Confronting an Anti-bullying Campaign in San Francisco

Three years ago, when my son started kindergarten at a San Francisco city school, his mother and I were surprised one day to find in his backpack a curious form for us to sign.  It was a no-bully pledge.  By signing, we'd agree to instruct our son not to bully anyone at school.  And, should someone at school bully him, we were to instruct our son not to fight back.  Essentially, the school was telling us to tell our son to turn the other cheek.  Nothing wrong with that.  But I'm more of an eye-for-an-eye sort of guy, so I didn't quite appreciate the pacifist pressure.  Fortunately, my son's mother felt the same.  So neither of us signed the form.  Instead, we just threw it away. 

Luckily, no one at the school made a fuss.  Still, I wasn't wild about the school making a fuss about bullying.  Seemed to me, if any particular child were getting too aggressive with other kids at school, that one child, along with the child's parents, could be called into the principal's office to discuss the child's behavior.  However, by making a fuss, by making all parents explain to their kids about bullying, kids were exposed unnecessarily to the very problem meant to be avoided.  Suddenly, as a result of these good intentions, kids at school started talking about bullies.  Almost overnight , when one kid did something another didn't like, the second kid called the first kid a bully.  In no time at all, bully became a commonly acceptable schoolyard slur.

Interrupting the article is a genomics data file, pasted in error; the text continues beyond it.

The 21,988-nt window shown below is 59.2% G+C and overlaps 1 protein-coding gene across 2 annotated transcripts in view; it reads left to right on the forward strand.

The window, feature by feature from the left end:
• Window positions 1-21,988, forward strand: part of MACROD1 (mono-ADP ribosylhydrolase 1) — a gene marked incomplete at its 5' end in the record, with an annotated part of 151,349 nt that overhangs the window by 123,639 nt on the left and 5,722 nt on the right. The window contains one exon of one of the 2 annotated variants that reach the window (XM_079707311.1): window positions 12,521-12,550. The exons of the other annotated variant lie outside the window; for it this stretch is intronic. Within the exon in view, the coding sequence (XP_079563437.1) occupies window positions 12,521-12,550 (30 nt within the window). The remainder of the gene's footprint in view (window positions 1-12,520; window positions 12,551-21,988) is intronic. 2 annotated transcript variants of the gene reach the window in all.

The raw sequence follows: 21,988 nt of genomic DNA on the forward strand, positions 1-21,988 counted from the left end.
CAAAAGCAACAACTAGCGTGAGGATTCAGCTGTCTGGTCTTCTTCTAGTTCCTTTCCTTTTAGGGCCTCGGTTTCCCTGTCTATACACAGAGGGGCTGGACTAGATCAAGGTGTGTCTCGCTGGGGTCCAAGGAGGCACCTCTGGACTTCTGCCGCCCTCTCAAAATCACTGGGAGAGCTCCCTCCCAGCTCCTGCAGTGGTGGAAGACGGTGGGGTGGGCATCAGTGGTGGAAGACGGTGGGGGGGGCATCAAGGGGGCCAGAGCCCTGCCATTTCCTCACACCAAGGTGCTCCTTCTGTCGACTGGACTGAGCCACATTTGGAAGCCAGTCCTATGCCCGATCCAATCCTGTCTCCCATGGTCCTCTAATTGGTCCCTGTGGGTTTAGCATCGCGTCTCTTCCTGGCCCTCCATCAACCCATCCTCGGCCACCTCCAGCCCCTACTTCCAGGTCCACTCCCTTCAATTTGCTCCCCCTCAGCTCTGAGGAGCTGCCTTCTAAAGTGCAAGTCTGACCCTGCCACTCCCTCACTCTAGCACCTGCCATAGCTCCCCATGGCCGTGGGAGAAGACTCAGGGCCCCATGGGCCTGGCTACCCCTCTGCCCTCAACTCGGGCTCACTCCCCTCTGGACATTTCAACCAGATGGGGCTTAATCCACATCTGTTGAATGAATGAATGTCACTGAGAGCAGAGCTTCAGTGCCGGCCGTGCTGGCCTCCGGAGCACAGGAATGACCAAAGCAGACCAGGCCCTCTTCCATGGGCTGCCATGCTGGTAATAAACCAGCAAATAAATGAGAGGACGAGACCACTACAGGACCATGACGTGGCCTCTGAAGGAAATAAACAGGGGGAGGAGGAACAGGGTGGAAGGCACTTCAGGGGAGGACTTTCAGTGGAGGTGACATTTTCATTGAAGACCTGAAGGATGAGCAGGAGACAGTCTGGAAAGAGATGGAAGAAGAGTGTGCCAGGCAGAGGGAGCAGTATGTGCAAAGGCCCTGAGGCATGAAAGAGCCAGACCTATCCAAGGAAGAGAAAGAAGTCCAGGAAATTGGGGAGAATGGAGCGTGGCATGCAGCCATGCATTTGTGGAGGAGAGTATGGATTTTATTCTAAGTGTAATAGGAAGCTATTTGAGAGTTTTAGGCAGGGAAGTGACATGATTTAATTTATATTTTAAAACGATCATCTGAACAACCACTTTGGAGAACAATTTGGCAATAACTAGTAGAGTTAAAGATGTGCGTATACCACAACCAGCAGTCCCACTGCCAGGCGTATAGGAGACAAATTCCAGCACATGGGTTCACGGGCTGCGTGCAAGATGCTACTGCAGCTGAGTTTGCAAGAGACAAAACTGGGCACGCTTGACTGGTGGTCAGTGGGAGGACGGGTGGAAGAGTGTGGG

Earlier this year, on afternoons when I picked up my son from school, I was more and more perturbed by a poster pinned up in the school lobby.  In the poster, behind a bright red circle and bright red slanted line, some bully kid in knickers, suspenders, and a Little Rascals floppy cap stood there with his dukes up ready to pick a fight.  Text around the image read "Bullying is Never O.K.!"  It was cute at first.  But over time, the more and more I noticed the poster, the more and more bullied I felt. 

Around the time my son started kindergarten, someone at the socially diverse community college where I teach posted a series of similar posters.  In those, text around a pink triangle read "Don't Bully the Gay Kids."  This was a curious demand.  At the time, I wasn't aware of any gay kids being bullied on our campus though other kids from other groups had reportedly been harassed.  Did this new sign, I wondered, intend to suggest it was permissible to bully those other kids, so long as they weren't gay?  Almost immediately, people on campus found themselves bullied by the signs.  After all, the signs, using the imperative form of the verb, commanded that the reader not bully, implying that the reader already had or might soon again bully a gay kid.  People felt intimidated, me included.